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Journal of Geophsyical Research: Atmospheres

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Biochemistry | Chemistry | Physical Sciences and Mathematics


Oxygenated volatile organic species (oxygenates), including HCOOH, H2CO, CH3OH, HOCH2CHO (hydroxyacetaldehyde), CH3COOH, and C6H5OH, have recently been identified by Fourier transform infrared measurements as a significant component of the direct emissions from biomass combustion. These oxygenates have not generally been included in the hydrocarbon-based initial emission profiles used in previous photochemical simulations of biomass combustion smoke plumes. We explore the effects of oxygenates on this photochemistry by using an established initial emission hydrocarbon profile and comparing simulation results obtained both with and without addition of the above six oxygenates. Simulations are started at noon and carried out for 30 hours in an expanding Lagrangian plume. After an initial transient period during which [NOx] falls rapidly, conditions within the oxygenated smoke plume are found to be strongly NOx-sensitive, and the simulated final species profile is thus strongly dependent upon the Δ[NO]/Δ[CO] initial emission profile. Oxygenate addition results in very significant and complex effects on net O3 production, as well as on the relative amounts of long-lived HOx and NOx reservoir species (H2O2, organic hydroperoxides, HNO3, and peroxyacetyl nitrate (PAN)) that are mixed into the surrounding atmosphere. Oxygenates may either increase or decrease net O3 production (depending upon the initial Δ[NO]/Δ[CO]). However, they always increase H2O2 and organic hydroperoxide production as a result of increased rates of radical + radical reactions. These effects spring largely from accelerated removal of NOx from the smoke plume due to increased radical concentrations resulting both from photolysis of oxygenates (mainly CH2O) and from their relatively high reactivity. Predicted concentrations of H2O2, Δ[O3]/Δ[CO], Δ[NH3]/Δ[CO], and Δ[HCOOH]/Δ[CO] are compared with some available measured values.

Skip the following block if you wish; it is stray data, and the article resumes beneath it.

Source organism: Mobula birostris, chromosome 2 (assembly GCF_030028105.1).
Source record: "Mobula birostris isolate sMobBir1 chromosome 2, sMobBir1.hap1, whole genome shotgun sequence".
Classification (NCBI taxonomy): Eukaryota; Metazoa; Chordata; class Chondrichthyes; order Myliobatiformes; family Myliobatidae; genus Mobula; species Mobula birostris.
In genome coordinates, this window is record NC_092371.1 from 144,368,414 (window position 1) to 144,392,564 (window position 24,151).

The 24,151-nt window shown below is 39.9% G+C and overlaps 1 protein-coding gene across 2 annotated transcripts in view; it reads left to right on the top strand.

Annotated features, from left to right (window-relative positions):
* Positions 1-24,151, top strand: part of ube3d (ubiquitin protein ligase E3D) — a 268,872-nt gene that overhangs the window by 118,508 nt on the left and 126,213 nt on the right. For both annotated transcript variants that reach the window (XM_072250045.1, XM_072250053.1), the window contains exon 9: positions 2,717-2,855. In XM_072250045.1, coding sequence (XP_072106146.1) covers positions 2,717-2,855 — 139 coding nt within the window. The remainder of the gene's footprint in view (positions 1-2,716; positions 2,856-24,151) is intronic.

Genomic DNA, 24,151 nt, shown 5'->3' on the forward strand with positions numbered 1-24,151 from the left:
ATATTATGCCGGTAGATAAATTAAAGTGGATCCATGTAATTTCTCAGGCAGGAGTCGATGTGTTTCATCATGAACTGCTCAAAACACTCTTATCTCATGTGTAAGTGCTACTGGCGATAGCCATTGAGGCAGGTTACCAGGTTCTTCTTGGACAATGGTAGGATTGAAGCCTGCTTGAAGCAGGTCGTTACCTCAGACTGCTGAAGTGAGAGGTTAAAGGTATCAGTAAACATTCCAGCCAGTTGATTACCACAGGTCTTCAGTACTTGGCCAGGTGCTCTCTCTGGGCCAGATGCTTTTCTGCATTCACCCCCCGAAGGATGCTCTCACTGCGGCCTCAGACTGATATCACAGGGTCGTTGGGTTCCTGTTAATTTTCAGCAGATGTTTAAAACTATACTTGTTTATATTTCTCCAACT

Copyright 2001 by the American Geophysical Union